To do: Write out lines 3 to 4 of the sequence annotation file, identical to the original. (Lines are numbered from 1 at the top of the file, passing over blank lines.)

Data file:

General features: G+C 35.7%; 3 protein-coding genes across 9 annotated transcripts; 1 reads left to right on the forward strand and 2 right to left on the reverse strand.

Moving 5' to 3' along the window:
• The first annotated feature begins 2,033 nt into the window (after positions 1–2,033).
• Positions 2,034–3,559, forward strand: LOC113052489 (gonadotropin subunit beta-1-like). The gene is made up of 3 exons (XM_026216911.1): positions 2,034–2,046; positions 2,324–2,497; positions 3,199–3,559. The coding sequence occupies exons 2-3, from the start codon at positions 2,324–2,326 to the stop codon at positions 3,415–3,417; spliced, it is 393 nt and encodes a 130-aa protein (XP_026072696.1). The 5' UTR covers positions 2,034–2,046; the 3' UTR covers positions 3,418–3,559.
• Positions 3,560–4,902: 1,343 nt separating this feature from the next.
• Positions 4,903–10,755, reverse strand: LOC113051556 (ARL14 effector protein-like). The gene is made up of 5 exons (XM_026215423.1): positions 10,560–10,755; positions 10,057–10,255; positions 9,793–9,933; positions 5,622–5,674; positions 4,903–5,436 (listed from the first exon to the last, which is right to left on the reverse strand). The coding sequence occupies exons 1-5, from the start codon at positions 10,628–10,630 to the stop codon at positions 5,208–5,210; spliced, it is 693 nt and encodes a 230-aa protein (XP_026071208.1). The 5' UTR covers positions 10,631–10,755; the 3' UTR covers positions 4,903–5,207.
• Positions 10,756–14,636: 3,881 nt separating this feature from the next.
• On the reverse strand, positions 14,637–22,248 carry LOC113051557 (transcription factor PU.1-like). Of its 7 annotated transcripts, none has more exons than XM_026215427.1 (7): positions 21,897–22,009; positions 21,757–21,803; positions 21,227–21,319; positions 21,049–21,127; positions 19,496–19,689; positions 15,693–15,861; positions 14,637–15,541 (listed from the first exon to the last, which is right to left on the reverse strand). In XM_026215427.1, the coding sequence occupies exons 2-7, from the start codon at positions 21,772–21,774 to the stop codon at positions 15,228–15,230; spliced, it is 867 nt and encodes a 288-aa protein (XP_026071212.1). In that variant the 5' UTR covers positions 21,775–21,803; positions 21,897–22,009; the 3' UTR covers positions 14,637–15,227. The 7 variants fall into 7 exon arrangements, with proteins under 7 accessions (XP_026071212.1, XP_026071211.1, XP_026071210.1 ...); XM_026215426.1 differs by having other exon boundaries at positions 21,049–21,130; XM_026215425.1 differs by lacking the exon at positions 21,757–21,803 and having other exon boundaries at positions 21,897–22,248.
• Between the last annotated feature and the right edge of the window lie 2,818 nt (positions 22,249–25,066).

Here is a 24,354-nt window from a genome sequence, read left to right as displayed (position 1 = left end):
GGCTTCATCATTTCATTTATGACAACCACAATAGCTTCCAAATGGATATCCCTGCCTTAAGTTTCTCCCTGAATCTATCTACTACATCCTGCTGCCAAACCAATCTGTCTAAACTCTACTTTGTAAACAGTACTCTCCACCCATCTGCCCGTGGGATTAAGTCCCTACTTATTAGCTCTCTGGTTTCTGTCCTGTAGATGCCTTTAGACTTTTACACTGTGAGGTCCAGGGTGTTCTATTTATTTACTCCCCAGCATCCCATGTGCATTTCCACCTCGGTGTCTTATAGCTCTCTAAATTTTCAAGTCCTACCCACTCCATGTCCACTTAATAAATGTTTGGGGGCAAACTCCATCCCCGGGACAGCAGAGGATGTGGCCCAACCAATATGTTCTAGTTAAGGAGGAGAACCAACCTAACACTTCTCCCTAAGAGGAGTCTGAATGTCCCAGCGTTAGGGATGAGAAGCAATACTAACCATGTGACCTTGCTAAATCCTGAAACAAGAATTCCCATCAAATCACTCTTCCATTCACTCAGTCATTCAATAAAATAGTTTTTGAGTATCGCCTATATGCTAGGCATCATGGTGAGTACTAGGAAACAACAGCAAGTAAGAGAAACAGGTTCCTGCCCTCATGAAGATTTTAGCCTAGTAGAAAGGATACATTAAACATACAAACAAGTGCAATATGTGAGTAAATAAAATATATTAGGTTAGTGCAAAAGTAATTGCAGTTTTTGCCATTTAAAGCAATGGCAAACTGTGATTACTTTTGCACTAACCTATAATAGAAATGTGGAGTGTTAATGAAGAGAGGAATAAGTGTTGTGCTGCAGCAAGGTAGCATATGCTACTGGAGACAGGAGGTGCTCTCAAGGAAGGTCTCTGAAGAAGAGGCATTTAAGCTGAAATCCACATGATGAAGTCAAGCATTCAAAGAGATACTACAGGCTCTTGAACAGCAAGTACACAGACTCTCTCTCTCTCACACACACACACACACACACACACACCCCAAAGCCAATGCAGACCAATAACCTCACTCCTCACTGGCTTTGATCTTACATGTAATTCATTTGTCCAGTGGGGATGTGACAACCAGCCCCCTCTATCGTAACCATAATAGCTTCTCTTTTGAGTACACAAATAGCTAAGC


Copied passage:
• The first annotated feature begins 2,033 nt into the window (after positions 1–2,033).
• Positions 2,034–3,559, forward strand: LOC113052489 (gonadotropin subunit beta-1-like). The gene is made up of 3 exons (XM_026216911.1): positions 2,034–2,046; positions 2,324–2,497; positions 3,199–3,559. The coding sequence occupies exons 2-3, from the start codon at positions 2,324–2,326 to the stop codon at positions 3,415–3,417; spliced, it is 393 nt and encodes a 130-aa protein (XP_026072696.1). The 5' UTR covers positions 2,034–2,046; the 3' UTR covers positions 3,418–3,559.